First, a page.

Waste Reduction Strategy
Conservation has always been a passion of mine, so I looked into ways I could affect change on a larger scale, especially through the manufacturing process. I made a conscious effort to choose glass jars despite plastic containers being cheaper, not breaking as easily, & are lighter for shipping because glass is
THE GOOD BEHIND WHAT YOU EAT
Waste Reduction Strategy
Conservation has always been a passion of mine, so I looked into ways I could affect change on a larger scale, especially through the manufacturing process. I made a conscious effort to choose glass jars despite plastic containers being cheaper, not breaking as easily, & are lighter for shipping because glass is sustainable, can be reused forever, repurposed, & easily recycled. I knew I wanted to encourage my customers to join my efforts so I offer 10% off their next jar if they returned an empty glass jar or showed me how they’re repurposing it.
Similarly, from the start using ugly produce has been at the core of my business model. Food waste is huge. I read that the UN Food & Agriculture Organization estimates a 1/3rd of the edible parts of food produced for human consumption gets lost or wasted globally, which is about 1.3 billion tons per year. I see it as an injustice to the people who lack access to food. There’s no reason to go hungry in the 21st century. Food & water waste happens in every step of the process from growing, transporting, processing, & selling which likewise impacts the use of our croplands, fertilizer utilization, labor, energy, & greenhouse gases. Markets have conditioned people to look for perfect produce & will avoid anything that doesn’t measure up to specific appearance standards. However, the growing process is far from perfect with uncontrollable weather, temperature, & soil conditions. This is where the B-grade, ugly produce comes in. Farmers can’t sell those imperfect goods to the general market, but as far as we’re concerned like most things in life, it’s what’s on the inside that counts. We’re going to lovingly cut, crush, & blend the fresh delicious produce to be cooked into jam, so misshapen appearances, bruises, & discolorations do not matter. The farmers still make a living & nothing goes to waste. It’s all about small changes from contentious individuals making a difference in global issues.
We are mindful of our storage & cooling facilities so that nothing spoils under our watch. We have an efficient inventory management system to trace raw materials & components throughout procurement, production, & sales. We keep close track of our inventory, our system processes, & the supply chain to ensure we have the right quantities for the correct timing & to be sure that we can locate & move stock faster. If it does look like our fruits & vegetables are ripening too quickly, we cut, label, & freeze them for future use. Everything we produce for our regular line of preserves is freshly made, but we’ll be asked for special orders of things that aren’t in season & that’s when we let our customers know that we can do a just-in-time limited run for them with the produce we had stored away at the peak season that way nothing goes to waste.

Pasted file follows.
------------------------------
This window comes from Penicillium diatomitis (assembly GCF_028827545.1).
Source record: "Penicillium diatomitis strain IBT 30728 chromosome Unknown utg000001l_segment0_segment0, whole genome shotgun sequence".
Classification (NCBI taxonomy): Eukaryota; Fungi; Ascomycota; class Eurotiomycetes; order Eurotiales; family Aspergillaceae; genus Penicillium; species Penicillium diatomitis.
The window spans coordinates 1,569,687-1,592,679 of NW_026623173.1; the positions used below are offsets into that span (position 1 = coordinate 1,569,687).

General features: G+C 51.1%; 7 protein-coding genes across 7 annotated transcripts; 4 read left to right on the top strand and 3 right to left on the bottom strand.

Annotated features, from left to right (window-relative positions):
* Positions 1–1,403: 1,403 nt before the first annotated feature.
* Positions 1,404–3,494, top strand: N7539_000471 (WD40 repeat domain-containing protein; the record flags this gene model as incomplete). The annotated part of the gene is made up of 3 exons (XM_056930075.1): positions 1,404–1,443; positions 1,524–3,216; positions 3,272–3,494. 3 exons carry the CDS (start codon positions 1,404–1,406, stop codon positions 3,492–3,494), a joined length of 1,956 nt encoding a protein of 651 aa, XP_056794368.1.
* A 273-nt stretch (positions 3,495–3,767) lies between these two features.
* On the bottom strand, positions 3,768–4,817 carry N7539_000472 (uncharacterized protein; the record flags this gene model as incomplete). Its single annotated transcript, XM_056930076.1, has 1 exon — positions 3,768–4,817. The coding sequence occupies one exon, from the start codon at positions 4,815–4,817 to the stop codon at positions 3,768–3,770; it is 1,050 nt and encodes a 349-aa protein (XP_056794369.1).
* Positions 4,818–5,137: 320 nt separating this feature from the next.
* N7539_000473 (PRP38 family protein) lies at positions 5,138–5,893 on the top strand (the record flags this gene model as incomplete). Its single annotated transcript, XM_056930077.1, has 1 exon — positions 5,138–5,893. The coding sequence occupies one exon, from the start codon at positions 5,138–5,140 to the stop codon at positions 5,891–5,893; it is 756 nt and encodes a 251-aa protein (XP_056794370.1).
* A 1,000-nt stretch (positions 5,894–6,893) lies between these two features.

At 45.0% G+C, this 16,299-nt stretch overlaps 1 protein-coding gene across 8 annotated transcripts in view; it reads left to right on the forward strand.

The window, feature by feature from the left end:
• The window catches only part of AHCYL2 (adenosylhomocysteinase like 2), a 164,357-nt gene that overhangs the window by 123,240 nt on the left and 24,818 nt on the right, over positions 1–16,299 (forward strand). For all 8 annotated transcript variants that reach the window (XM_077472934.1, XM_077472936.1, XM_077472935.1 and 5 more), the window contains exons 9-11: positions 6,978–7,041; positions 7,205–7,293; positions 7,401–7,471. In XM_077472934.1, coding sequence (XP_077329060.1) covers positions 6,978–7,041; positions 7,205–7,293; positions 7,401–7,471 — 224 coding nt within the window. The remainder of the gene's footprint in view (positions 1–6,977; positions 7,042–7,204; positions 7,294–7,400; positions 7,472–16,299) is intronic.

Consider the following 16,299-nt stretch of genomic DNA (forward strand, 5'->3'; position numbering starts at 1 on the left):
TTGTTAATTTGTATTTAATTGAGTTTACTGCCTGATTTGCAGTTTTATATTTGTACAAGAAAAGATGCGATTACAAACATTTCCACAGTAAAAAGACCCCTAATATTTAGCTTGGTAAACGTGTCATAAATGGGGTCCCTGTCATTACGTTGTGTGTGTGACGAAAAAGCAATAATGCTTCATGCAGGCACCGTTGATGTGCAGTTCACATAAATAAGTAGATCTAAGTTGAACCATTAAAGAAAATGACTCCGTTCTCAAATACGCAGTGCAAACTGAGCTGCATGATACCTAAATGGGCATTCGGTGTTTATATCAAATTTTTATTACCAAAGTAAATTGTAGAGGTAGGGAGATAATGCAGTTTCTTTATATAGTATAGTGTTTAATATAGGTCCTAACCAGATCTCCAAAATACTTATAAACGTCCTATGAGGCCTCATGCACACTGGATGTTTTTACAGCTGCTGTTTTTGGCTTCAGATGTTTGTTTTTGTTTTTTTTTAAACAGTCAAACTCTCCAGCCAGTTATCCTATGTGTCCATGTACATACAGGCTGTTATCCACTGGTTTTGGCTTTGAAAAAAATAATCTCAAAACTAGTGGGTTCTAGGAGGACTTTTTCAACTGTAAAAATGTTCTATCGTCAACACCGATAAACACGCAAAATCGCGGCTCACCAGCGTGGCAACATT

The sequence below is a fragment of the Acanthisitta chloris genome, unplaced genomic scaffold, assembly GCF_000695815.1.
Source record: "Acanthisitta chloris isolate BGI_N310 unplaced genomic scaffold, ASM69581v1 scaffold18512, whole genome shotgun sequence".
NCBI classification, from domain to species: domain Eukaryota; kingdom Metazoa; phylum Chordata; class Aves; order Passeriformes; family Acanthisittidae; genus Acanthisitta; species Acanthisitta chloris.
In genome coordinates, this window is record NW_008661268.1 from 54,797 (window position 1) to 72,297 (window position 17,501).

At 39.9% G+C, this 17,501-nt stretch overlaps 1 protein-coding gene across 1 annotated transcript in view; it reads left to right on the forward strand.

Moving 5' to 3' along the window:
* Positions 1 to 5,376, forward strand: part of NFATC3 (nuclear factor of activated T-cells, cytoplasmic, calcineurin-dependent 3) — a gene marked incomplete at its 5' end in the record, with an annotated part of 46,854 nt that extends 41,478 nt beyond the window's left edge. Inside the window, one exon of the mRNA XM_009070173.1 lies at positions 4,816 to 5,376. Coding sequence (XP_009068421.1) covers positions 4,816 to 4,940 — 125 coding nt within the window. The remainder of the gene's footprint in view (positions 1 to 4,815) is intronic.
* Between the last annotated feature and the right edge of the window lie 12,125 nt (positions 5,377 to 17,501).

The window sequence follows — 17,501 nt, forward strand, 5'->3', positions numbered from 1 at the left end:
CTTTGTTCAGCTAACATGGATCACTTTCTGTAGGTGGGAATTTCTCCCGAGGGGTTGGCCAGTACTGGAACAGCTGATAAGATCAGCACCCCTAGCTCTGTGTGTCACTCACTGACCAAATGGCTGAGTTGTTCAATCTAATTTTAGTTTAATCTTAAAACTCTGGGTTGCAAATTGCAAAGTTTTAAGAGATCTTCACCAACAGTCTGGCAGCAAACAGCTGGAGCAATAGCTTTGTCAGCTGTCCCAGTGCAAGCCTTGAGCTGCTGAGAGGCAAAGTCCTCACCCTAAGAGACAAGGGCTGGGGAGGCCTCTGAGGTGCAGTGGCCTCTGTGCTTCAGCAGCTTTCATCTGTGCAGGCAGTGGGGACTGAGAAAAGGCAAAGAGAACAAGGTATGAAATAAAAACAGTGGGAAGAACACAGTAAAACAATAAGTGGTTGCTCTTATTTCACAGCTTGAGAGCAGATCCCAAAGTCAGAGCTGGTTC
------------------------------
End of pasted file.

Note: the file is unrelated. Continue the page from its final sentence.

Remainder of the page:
One of the reasons we use the small-batch approach is to create less waste through quality control because an error or defect is caught immediately & the problem can be fixed before it affects other parts, moreover minimizing the expenditure of time, money, effort, & overproduction. Plus, we have made some recipe modifications to cut down on as much waste as possible. We have a variety of seasonal apple jams, jellies, chutneys, & butter so we were having a great deal of peels we didn’t want to waste. We tested a bunch of recipes & came up with what we initially called Scapple Jelly where we made juice from the peels & turned it into jelly. The name didn’t stick, but the jelly did & it became one of our best sellers. Furthermore, instead of buying pectin try to get it from our apple & citrus peels. We aren’t at the stage of having our own organic farm yet, but we do have little gardens at home so we compost the green food waste that can’t be repurposed & use it to grow our community gardens. Additionally, have started looking into waste exchange programs with local farmers to use our produce scraps to help feed their pigs, goats, & chickens.
In addition, there are some little things we do to reduce waste as well as such as print on both sides of the paper to reduce paper wastage, use recycled paper for our letterhead, email as often as we can, use a dishcloth instead of paper towels in the kitchen, avoid buying items that are over-packaged with foil, paper, & plastic & buy products in bulk to reduce excess packaging, purchase durable goods that are well-built & carry good warranties, & gently use, maintain, & repair as much as we can versus harshly using & immediately replacing equipment. We use energy-efficient light bulbs & appliances. We try to standardize as much as possible. We ask our major suppliers to cut down on packaging to only what is absolutely necessary. When we ship our preserves, we use air packs & as many recycled materials as possible for our cardboard packaging & at events, we give inexpensive canvas or jute tote bags instead of plastic bags to our customers. We have recycling bins set up throughout the premises & as part of our event booths. We reuse & repurpose wooden pallets.
We strive to properly layout, label, & organize to reduce wasted time. Our workflows, standard operating procedures, & training help with that as well. We monitor, audit, & adapt.
The final thing we hate to waste is the time & creativity of the people who work with us. We ensure everyone is seen & heard & all opinions & suggestions are taken equally into consideration regardless of their position or time with us. We encourage open communication, transparency, respect, & honesty & reward & publicize their efforts & ideas.